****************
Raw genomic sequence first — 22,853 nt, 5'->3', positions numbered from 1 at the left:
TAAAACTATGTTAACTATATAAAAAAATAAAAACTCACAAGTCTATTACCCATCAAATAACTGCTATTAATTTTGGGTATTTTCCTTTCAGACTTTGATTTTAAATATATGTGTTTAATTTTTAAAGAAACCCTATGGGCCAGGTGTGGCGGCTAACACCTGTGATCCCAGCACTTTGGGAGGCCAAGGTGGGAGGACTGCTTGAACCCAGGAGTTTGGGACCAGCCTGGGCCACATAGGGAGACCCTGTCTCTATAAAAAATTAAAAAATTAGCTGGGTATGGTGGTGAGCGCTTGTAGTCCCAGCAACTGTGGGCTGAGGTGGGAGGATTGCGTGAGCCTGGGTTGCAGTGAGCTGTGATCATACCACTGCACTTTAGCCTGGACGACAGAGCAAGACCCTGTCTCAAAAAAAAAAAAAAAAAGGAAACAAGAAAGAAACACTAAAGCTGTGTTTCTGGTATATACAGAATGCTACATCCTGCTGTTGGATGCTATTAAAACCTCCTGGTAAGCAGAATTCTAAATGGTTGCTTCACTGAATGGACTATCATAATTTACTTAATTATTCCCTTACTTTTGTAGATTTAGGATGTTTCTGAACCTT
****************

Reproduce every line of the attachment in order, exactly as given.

Raw genomic sequence first — 22,853 nt, 5'->3', positions numbered from 1 at the left:
TAAAACTATGTTAACTATATAAAAAAATAAAAACTCACAAGTCTATTACCCATCAAATAACTGCTATTAATTTTGGGTATTTTCCTTTCAGACTTTGATTTTAAATATATGTGTTTAATTTTTAAAGAAACCCTATGGGCCAGGTGTGGCGGCTAACACCTGTGATCCCAGCACTTTGGGAGGCCAAGGTGGGAGGACTGCTTGAACCCAGGAGTTTGGGACCAGCCTGGGCCACATAGGGAGACCCTGTCTCTATAAAAAATTAAAAAATTAGCTGGGTATGGTGGTGAGCGCTTGTAGTCCCAGCAACTGTGGGCTGAGGTGGGAGGATTGCGTGAGCCTGGGTTGCAGTGAGCTGTGATCATACCACTGCACTTTAGCCTGGACGACAGAGCAAGACCCTGTCTCAAAAAAAAAAAAAAAAAGGAAACAAGAAAGAAACACTAAAGCTGTGTTTCTGGTATATACAGAATGCTACATCCTGCTGTTGGATGCTATTAAAACCTCCTGGTAAGCAGAATTCTAAATGGTTGCTTCACTGAATGGACTATCATAATTTACTTAATTATTCCCTTACTTTTGTAGATTTAGGATGTTTCTGAACCTT